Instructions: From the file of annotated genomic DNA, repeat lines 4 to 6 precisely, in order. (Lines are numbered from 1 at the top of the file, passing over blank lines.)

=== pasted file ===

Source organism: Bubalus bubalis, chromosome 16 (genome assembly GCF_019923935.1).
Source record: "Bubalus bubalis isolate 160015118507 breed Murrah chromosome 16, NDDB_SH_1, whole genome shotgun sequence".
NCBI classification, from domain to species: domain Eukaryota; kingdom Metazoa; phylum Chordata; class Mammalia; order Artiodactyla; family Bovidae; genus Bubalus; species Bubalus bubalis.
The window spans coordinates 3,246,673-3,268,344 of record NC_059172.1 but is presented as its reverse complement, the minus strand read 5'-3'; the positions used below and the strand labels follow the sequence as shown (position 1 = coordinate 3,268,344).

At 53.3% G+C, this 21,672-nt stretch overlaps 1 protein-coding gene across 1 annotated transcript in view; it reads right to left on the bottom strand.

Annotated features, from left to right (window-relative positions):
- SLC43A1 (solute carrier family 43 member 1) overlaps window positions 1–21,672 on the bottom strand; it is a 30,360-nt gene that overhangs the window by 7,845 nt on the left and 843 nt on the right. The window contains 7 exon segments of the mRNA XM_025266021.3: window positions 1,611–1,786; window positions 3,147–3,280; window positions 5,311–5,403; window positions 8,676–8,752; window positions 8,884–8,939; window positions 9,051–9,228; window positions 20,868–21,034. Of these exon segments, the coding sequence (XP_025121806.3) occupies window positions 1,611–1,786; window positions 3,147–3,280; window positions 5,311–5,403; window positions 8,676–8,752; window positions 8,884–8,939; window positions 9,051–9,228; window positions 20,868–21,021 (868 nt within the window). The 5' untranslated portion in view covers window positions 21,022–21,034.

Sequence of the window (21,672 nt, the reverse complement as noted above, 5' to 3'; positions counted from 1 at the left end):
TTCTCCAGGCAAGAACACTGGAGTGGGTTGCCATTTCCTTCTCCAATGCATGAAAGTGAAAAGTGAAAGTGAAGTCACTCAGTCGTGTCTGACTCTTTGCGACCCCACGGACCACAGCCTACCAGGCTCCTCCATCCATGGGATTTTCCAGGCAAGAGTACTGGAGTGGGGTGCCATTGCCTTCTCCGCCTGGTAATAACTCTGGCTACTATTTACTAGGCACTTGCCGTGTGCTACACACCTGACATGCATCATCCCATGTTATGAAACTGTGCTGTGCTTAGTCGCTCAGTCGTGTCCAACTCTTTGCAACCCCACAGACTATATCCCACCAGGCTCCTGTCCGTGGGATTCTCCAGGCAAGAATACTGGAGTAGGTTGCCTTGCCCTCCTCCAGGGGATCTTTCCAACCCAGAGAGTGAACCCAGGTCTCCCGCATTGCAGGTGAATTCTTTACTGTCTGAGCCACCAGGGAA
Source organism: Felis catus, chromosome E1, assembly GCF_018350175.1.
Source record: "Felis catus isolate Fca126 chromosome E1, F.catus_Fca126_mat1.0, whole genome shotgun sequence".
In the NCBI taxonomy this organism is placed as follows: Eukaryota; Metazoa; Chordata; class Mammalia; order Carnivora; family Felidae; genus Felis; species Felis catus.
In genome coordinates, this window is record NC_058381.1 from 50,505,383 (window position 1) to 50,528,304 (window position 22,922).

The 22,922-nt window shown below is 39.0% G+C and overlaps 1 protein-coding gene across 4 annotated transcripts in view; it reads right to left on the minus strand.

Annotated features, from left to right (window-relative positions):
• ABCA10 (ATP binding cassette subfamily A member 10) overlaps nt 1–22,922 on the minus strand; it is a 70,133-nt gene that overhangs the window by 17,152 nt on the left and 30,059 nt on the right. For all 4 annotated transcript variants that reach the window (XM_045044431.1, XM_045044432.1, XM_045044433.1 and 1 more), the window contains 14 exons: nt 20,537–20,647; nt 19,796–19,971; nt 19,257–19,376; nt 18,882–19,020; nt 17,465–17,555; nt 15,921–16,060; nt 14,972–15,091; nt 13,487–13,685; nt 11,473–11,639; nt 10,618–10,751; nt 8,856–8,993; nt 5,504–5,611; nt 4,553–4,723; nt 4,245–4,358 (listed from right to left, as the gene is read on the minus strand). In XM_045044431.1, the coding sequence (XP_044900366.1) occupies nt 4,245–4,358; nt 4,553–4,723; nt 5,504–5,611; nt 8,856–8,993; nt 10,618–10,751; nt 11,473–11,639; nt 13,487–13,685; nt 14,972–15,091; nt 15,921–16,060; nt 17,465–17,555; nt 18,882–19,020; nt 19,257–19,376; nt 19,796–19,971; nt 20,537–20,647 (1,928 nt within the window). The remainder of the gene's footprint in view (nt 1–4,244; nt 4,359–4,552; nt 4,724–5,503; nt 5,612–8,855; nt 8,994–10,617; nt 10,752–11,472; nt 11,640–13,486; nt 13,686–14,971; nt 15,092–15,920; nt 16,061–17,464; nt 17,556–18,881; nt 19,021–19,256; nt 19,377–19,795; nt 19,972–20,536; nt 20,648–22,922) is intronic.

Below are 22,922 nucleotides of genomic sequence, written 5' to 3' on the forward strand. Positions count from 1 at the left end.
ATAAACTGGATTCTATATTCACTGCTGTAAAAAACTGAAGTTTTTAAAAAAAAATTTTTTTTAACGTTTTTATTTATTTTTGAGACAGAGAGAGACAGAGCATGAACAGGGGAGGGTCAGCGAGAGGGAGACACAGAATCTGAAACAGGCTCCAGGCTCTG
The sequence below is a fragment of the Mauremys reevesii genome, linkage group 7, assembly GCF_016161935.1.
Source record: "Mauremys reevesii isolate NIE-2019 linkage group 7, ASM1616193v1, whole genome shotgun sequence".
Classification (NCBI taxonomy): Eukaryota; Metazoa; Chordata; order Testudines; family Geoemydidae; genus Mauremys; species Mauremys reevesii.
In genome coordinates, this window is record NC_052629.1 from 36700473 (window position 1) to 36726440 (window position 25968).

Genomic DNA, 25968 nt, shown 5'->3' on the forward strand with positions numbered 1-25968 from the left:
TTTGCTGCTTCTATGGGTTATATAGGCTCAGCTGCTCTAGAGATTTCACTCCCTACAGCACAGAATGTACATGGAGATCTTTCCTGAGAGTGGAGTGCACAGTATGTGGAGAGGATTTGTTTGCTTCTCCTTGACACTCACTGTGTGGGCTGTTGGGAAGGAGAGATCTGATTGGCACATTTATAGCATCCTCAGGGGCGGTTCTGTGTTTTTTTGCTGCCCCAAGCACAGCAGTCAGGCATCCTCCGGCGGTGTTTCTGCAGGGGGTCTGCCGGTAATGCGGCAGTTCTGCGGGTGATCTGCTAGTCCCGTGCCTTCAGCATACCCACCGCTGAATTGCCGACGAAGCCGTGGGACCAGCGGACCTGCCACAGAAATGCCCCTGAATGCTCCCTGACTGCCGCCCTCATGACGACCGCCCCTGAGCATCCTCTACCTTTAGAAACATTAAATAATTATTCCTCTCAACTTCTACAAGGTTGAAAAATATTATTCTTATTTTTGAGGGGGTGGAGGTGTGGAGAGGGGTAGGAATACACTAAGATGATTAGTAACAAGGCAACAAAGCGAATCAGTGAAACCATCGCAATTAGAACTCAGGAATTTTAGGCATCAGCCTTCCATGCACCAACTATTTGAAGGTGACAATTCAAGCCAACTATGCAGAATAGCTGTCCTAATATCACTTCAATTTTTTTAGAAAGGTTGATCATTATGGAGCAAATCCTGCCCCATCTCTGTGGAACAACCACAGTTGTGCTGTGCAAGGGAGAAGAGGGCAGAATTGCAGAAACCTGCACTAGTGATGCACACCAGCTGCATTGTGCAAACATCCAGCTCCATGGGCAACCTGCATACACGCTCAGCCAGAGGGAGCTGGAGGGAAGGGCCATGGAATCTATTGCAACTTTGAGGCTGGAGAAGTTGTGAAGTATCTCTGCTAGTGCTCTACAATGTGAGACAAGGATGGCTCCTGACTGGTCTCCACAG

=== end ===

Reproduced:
The window spans coordinates 3,246,673-3,268,344 of record NC_059172.1 but is presented as its reverse complement, the minus strand read 5'-3'; the positions used below and the strand labels follow the sequence as shown (position 1 = coordinate 3,268,344).

At 53.3% G+C, this 21,672-nt stretch overlaps 1 protein-coding gene across 1 annotated transcript in view; it reads right to left on the bottom strand.

Annotated features, from left to right (window-relative positions):